In my experience, with any kind of popular device, be it a watch, a computer, a TV or an mp3 player etc etc., there may be tempting forays into new avenues and tributaries of product categories, but the main thread never goes backwards in spec terms. Never. Would you go back to a BW TV? Back to floppy discs? Back to 56k for the net? Back to a pocket calculator sized computer of the 1980s by the likes of Sharp? Because the trend for cheapness always leads either backwards by sacrificing features people have grown used to, or downwards to unacceptable levels of quality.

    No one, except perhaps the easily impressed naive innocents would care about your your shiny gew gaws ‘available in three tasteful fashion colors – Brown, Champagne or Graphite – and highlighted with details like “premium Infusion finishes” and crystal-adorned hinges’. The battle of style over substance is easily won by those who value only the superficial things (read: Acer Asus, Dell).

    Reading your response, I’m reminded of a hilarious blackbird character (called Jeremy, I think) from ‘The Secret of NIMH’ cartoon, who found all sparkly things irresistible … and he collected them all.

    Apple has the perfect answer to netbooks in the iPhone/Touch platform. It is perhaps a serendipitous example of an amazing unintended consequence of a great great vision and so ahead of its time, a little at least. The form factor may not appeal to all because the perception is that they are too small to replace even a tiny notebook (say 6 to 9 inch screen devices), lack a physical keyboard etc but:
    1. the iPhone and Touch changed the game for good;
    2. they parry very well in this space, offering ultra-portability in exchange for size and weight and;
    3. Apple could introduce them in a larger form-factor in the blink of an eye.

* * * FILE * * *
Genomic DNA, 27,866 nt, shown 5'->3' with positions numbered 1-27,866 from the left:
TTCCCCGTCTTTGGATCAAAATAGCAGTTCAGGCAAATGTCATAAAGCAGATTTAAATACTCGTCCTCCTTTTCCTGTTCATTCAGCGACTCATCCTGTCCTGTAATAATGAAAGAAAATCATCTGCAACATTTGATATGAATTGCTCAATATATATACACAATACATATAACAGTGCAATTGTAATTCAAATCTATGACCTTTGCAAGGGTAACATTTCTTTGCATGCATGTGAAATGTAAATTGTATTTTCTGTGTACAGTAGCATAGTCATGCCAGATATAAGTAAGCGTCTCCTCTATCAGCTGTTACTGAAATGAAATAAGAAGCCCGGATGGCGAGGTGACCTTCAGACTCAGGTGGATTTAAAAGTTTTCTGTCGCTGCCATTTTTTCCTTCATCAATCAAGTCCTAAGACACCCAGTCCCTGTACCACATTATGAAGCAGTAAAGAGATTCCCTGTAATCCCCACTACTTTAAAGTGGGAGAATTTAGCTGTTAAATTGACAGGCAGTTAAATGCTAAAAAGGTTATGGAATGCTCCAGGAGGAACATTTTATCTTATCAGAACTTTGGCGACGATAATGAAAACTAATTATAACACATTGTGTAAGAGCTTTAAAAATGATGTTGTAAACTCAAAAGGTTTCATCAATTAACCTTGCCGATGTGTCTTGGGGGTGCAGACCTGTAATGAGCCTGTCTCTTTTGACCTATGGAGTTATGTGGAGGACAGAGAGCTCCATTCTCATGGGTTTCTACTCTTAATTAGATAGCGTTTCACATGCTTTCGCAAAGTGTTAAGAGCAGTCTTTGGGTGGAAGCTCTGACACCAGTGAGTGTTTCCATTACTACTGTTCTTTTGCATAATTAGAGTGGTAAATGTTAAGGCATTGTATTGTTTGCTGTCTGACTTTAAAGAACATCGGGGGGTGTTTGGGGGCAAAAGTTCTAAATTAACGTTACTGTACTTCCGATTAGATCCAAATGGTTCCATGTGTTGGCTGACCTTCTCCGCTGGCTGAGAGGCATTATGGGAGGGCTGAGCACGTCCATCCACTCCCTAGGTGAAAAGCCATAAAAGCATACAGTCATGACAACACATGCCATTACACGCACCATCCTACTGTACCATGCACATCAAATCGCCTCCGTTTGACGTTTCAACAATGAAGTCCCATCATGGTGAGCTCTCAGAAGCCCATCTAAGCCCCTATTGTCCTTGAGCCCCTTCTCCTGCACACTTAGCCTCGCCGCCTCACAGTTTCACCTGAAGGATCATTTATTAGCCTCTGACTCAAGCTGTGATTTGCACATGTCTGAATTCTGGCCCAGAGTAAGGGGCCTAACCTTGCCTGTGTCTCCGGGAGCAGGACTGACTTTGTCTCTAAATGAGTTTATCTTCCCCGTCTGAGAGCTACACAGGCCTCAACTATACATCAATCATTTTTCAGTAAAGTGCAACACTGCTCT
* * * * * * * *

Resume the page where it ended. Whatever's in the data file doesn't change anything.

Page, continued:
I think Jobs’ point is that we are approaching a new tipping point in the portable computing space; a phase during which tastes are evolving towards what will become the next enduring form factor.

    Apple is not a fad-chaser. It is no longer reckless. It has become thoughtful and considered even while it innovates. I don’t think they do things because they are impressed by other offerings in the market. I think they look at the market for signs of lasting new trends (where the puck is now) and then project forward to where that trend can most usefully lead (not just where the puck is going to, but where it should be going and what it should be when it gets there to be irresistibly desirable).
    It would be a folly for Apple to introduce a cut down MacBook just to enter this popular but troubled market segment. I mean look. The next-gen of netbooks will likely be in the range of $99 to $199. What can you build for that kind of money and still generate even modest earnings? Apple is not interested in modest earnings.

    My guess is that Apple will wait and bring out a range of premium offerings starting at about $500 up to $800. Unlike the current offerings on the market, these will be worth owning and offer quality and longevity.

    The Asus/Acer/Dell style of netbook, is a distraction. I cannot imagine that they will endure. If they do, what is next? Something like a net capable PDA in the form factor of a Sharp calculator for $50? They’re welcome to that market. One into which everyone and their uncle will pile in, to build look-alikes for $10.

    There’s an old German ad against the popularity of the original Volkswagen Beetle that said something like ‘Gazillions of flies eat shit with gusto. Does that somehow make shit appealing to you?’

    Why would you even suggest that Apple should follow the likes of Acer and Asus, which are companies with zero franchise in computing. All they really know how to build are motherboards. They are good at what they do, I agree, and they are dirt cheap compared to American assembly staff, but that is not a business franchise. Dell doesn’t innovate and its biz strategies and lack of innovation are leading to certain death or acquisition … which is death by another name …. subsumption.

    That is not a path worth following. Least of all for a company of Apple’s current stature. Apple tried to be all things to all people and it nearly died doing that under Sculley and Amelio. That lesson is ingrained into its DNA now.